I am reminded of those small black mirrors which 19th Century painters kept in boxes, a way of resting their colour-haunted eyes.
    As visually refreshing as those geothermal pools for feet blisters.

    Someone gave Norman Mailer a piece of lunar rock, after he covered the 1969 moon landing for Life magazine. He kept it in his workroom.
    Iceland obsidian is the next best thing, and more haunting.
    Haggerty

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    1. I realised the journal was lengthy, but not that it would come out as a post for each day when pictures and route information are added. The obsidian fits nicely into the palm of a hand, cool, smooth, shiny, but you would be surprised how heavy it is. It might be useful in a Glasgow brawl. Mailer did not pick his up himself.

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  7. With roofs like that, who needs walls? I have a piece of bright blue obsidian which I stole from Lord Weinstock when I was restoring his grotto at Bowden Park. I do not feel guilty.

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    1. I didn't know it could be blue. I don't think they have blue obsidian in Iceland.

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  8. Still here, and happy to be reading your adventures.

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    1. Thank you Joanne. I'm still reading yours, too, but can't always think of sensible comments to make.

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  9. The quiet day alone to read in addition to the long soak in the geothermal pools must have been a wonderful break for you both mentally and physically. I imagine you felt refreshed when you started out the next day. Your obsidian is beautiful. It is mind blowing to me to think about the age of something like that.

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    1. The next day I was completely transformed compared to the day before. I don't really know but the obsidian might not be all that old, Iceland still being one of the most volcanically active places in the world.

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  10. I would have gone nuts, being 24/7 with so many other people for so long. Mind you, I would never have gone on the trip in the first place, knowing I would not have coped well with the lack of privacy.
    Your day off sounds really good, both for body and mind!

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    1. From what I've read, these trips have more modern facilities these days, and in some of the huts it's more like staying in a hotel. The Julia Bradbury programme about her Icelandic walk around 2011 gives an idea.

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  11. Just having the hot pools to yourself in the middle of remoteness would be worth missing a few more views of mountains.

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    1. I didn't think of it like that, but from what I remember I must have spent at least an hour in the pools and it was very peaceful. A bit of a shock when you get out, though. You get dried and dressed really quickly.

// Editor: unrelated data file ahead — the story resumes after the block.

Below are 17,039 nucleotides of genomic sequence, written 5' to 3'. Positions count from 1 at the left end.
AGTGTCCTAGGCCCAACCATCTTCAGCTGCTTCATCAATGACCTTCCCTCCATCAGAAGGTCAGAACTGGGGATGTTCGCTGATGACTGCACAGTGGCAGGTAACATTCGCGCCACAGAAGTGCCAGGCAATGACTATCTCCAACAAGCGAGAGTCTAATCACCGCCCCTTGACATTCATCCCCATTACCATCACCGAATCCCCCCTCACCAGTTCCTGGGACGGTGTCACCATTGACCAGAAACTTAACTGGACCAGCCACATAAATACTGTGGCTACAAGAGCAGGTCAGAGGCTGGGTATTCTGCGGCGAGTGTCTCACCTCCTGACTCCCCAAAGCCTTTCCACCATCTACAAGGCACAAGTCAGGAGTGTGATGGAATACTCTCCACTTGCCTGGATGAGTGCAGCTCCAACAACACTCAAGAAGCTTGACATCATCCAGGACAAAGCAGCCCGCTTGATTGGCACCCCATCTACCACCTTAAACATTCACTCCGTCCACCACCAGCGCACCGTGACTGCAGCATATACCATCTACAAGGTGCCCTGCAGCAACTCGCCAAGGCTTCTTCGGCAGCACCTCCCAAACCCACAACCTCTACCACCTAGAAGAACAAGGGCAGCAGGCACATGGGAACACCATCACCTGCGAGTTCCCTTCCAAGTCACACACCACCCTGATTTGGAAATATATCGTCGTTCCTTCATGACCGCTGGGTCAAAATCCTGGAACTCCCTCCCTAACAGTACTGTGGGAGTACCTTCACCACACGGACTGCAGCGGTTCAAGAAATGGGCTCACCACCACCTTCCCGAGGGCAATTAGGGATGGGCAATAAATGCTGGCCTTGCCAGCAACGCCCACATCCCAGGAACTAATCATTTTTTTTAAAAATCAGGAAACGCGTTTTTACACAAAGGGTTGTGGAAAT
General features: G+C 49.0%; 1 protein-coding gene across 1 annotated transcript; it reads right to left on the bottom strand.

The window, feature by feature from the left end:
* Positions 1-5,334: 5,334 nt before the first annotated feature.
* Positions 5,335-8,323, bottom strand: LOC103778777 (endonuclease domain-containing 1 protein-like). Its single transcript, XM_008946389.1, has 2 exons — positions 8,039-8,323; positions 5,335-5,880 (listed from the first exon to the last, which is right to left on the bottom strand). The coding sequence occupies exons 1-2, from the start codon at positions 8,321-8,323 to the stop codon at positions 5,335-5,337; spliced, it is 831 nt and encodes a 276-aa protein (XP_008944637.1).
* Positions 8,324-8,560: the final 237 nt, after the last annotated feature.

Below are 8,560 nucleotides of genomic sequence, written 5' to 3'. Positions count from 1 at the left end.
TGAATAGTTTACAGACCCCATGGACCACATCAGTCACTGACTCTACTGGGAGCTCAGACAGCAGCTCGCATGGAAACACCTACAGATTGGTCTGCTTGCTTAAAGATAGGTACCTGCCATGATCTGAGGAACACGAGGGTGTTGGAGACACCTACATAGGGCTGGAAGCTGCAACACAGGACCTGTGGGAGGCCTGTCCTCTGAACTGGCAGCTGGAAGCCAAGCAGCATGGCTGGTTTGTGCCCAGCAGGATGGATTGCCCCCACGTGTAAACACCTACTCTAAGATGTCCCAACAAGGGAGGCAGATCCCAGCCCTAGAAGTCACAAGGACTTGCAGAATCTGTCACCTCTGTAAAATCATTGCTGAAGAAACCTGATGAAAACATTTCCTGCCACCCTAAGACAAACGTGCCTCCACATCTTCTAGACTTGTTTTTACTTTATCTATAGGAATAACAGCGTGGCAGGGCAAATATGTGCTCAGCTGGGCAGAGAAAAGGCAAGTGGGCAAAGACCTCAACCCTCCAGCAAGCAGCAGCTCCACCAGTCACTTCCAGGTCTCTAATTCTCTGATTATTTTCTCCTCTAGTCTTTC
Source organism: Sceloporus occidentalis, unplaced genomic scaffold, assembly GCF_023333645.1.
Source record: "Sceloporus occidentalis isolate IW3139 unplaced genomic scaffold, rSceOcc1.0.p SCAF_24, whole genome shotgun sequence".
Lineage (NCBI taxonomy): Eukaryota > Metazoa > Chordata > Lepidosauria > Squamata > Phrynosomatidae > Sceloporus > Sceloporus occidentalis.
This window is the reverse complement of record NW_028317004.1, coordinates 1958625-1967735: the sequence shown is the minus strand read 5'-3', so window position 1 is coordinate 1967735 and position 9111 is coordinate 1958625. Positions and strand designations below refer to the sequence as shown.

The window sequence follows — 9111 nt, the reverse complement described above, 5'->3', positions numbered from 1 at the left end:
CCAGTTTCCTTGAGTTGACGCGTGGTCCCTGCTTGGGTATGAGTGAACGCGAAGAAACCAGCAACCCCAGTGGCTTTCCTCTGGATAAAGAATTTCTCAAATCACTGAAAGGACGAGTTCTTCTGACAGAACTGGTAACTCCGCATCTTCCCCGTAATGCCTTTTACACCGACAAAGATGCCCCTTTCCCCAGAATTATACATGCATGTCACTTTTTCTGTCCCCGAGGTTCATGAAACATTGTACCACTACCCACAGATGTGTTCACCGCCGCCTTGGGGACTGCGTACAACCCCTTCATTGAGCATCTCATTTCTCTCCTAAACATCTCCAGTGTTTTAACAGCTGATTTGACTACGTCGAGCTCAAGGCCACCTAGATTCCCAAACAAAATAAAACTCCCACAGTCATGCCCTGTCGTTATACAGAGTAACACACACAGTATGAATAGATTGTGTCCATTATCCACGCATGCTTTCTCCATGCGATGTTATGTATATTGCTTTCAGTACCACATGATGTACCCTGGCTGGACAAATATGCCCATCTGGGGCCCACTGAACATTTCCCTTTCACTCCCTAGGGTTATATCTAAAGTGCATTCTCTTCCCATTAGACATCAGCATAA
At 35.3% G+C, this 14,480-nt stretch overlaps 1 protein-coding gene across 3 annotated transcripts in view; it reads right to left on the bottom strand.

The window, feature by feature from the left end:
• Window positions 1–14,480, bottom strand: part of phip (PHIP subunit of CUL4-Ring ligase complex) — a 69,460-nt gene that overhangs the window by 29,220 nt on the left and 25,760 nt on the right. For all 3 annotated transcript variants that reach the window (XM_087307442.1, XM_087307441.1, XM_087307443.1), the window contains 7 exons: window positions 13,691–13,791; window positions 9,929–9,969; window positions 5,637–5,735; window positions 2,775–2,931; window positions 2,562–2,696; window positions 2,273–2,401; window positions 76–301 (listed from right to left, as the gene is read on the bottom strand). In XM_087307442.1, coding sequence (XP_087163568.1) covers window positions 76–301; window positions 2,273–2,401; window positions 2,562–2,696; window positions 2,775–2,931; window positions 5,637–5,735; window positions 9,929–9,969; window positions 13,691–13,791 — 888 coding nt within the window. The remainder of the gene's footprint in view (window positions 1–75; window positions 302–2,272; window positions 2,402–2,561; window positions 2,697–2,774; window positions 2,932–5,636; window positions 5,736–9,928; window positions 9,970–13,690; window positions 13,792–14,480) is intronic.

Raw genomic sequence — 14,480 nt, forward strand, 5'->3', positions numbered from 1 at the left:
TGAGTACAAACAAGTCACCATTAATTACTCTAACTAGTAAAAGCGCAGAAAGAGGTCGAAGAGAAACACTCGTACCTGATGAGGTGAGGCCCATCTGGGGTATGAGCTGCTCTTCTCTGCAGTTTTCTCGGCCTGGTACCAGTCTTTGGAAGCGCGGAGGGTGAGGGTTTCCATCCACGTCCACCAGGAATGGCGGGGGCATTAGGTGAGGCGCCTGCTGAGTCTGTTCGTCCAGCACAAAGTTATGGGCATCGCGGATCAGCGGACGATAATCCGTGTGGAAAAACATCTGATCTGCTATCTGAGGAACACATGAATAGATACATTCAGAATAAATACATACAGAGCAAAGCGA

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  12. The remoteness and harshness is so different to the verdant landscapes we live in, a balm to the soul maybe but obviously an experience that is buried deep inside.

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    1. It was an intense experience which put a lot of things in perspective. This was amongst the most barren of landscapes there. It started to become much greener the following day as we began to get nearer the Markaflot estuary where the walk ended.

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  13. That carrying frame would come in handy to beat wild beasts with...or people that have to get up in the middle of the night and pee.

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    1. Ha ha. I wonder what it weighed, empty. Probably more than my loaded rucksack.

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  14. Haha, Tasker, I always enjoy your (ironic or humorous) remarks - and as I always "see" things before my eye I do not have to brood long to understand your advice why it is better NOT to sleep near the edge.
    "There must be some correlation between the strength of one’s stomach muscles and the need to pee. Perhaps strong stomach muscles exert greater pressure on the bladder" is interesting medical news to me. :-)

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    1. It's only a hypothesis. Probably a false one.

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  15. PS: I read that obsidian's power is to heal traumata - is Gavin feeling better now?

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    1. I didn't know obsidian had such properties. I will start handling it more often. I never saw Gavin or any of the others again, except for Neville who I went with.

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  16. I have a similar piece of obsidian that I brought back from Iceland. Stones and rocks make great souvenirs bur as years pass one can easily forget where we picked them up. Good idea to label them I think.

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    1. I wonder whether one is still allowed to bring it back. It's no longer legal to bring rocks or shells back from some places. I think obsidian is so distinct as to be the rock least in need of a label.

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  17. That chunk of obsidian looks amazingly dark (as it should). I don't think I've ever had the pleasure of seeing some in person. I did, however, recently find an intact geode at the local beach. -rather nifty.

    To soak in a geothermal pool must be really relaxing. I, too, don't relish the thought of spending a week in the company of strangers. One does need to get away and replenish, as it were.

    May you and the Mrs. be well. x

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    1. Thank you, and good to see you back. The obsidian is surprisingly heavy. Geodes sound interesting, I've never knowingly seen one but now I have some idea what they are I might. It was good in the pool because I had it to myself that morning.